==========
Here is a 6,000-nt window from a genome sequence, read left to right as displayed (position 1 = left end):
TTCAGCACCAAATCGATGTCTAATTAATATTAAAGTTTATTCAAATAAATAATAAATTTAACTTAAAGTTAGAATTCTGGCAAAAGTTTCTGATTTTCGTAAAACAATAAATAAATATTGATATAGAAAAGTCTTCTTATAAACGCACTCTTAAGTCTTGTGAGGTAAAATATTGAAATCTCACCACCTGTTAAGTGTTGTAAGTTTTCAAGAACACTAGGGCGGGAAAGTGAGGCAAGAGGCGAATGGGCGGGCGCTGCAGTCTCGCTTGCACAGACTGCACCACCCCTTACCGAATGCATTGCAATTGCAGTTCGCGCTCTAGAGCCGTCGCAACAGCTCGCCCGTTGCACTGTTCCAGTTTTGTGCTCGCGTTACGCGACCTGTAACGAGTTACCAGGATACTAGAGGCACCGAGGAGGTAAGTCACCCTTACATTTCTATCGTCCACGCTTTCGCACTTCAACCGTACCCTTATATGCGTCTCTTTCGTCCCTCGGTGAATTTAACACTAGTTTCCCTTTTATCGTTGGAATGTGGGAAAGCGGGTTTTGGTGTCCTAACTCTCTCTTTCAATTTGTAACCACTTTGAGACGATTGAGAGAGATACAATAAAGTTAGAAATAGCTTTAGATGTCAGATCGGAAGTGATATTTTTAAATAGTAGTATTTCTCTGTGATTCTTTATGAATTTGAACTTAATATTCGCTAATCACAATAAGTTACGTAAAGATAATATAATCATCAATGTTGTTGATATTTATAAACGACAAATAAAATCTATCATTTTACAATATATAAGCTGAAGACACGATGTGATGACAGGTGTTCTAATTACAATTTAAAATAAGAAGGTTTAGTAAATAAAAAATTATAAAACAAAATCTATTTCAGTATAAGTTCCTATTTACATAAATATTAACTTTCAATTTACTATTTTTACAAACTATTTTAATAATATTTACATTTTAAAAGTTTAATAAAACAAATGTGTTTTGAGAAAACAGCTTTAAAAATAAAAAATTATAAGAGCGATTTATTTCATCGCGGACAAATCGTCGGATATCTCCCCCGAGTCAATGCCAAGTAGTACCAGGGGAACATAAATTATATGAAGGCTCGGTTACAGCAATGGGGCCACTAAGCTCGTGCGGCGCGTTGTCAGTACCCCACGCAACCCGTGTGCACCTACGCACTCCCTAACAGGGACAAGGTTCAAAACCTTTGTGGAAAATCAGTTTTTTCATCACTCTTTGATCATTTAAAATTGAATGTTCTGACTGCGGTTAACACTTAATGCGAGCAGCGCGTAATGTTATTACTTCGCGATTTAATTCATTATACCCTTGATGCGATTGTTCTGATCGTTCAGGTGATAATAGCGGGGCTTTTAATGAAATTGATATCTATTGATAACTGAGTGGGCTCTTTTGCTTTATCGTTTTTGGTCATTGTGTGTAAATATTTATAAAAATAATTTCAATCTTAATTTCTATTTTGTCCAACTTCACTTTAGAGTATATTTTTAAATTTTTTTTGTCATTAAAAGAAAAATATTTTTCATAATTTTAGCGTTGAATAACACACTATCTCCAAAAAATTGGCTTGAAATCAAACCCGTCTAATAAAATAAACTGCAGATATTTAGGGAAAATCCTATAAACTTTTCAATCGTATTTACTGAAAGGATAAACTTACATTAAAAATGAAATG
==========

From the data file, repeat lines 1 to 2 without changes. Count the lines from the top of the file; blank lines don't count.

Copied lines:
Here is a 6,000-nt window from a genome sequence, read left to right as displayed (position 1 = left end):
TTCAGCACCAAATCGATGTCTAATTAATATTAAAGTTTATTCAAATAAATAATAAATTTAACTTAAAGTTAGAATTCTGGCAAAAGTTTCTGATTTTCGTAAAACAATAAATAAATATTGATATAGAAAAGTCTTCTTATAAACGCACTCTTAAGTCTTGTGAGGTAAAATATTGAAATCTCACCACCTGTTAAGTGTTGTAAGTTTTCAAGAACACTAGGGCGGGAAAGTGAGGCAAGAGGCGAATGGGCGGGCGCTGCAGTCTCGCTTGCACAGACTGCACCACCCCTTACCGAATGCATTGCAATTGCAGTTCGCGCTCTAGAGCCGTCGCAACAGCTCGCCCGTTGCACTGTTCCAGTTTTGTGCTCGCGTTACGCGACCTGTAACGAGTTACCAGGATACTAGAGGCACCGAGGAGGTAAGTCACCCTTACATTTCTATCGTCCACGCTTTCGCACTTCAACCGTACCCTTATATGCGTCTCTTTCGTCCCTCGGTGAATTTAACACTAGTTTCCCTTTTATCGTTGGAATGTGGGAAAGCGGGTTTTGGTGTCCTAACTCTCTCTTTCAATTTGTAACCACTTTGAGACGATTGAGAGAGATACAATAAAGTTAGAAATAGCTTTAGATGTCAGATCGGAAGTGATATTTTTAAATAGTAGTATTTCTCTGTGATTCTTTATGAATTTGAACTTAATATTCGCTAATCACAATAAGTTACGTAAAGATAATATAATCATCAATGTTGTTGATATTTATAAACGACAAATAAAATCTATCATTTTACAATATATAAGCTGAAGACACGATGTGATGACAGGTGTTCTAATTACAATTTAAAATAAGAAGGTTTAGTAAATAAAAAATTATAAAACAAAATCTATTTCAGTATAAGTTCCTATTTACATAAATATTAACTTTCAATTTACTATTTTTACAAACTATTTTAATAATATTTACATTTTAAAAGTTTAATAAAACAAATGTGTTTTGAGAAAACAGCTTTAAAAATAAAAAATTATAAGAGCGATTTATTTCATCGCGGACAAATCGTCGGATATCTCCCCCGAGTCAATGCCAAGTAGTACCAGGGGAACATAAATTATATGAAGGCTCGGTTACAGCAATGGGGCCACTAAGCTCGTGCGGCGCGTTGTCAGTACCCCACGCAACCCGTGTGCACCTACGCACTCCCTAACAGGGACAAGGTTCAAAACCTTTGTGGAAAATCAGTTTTTTCATCACTCTTTGATCATTTAAAATTGAATGTTCTGACTGCGGTTAACACTTAATGCGAGCAGCGCGTAATGTTATTACTTCGCGATTTAATTCATTATACCCTTGATGCGATTGTTCTGATCGTTCAGGTGATAATAGCGGGGCTTTTAATGAAATTGATATCTATTGATAACTGAGTGGGCTCTTTTGCTTTATCGTTTTTGGTCATTGTGTGTAAATATTTATAAAAATAATTTCAATCTTAATTTCTATTTTGTCCAACTTCACTTTAGAGTATATTTTTAAATTTTTTTTGTCATTAAAAGAAAAATATTTTTCATAATTTTAGCGTTGAATAACACACTATCTCCAAAAAATTGGCTTGAAATCAAACCCGTCTAATAAAATAAACTGCAGATATTTAGGGAAAATCCTATAAACTTTTCAATCGTATTTACTGAAAGGATAAACTTACATTAAAAATGAAATG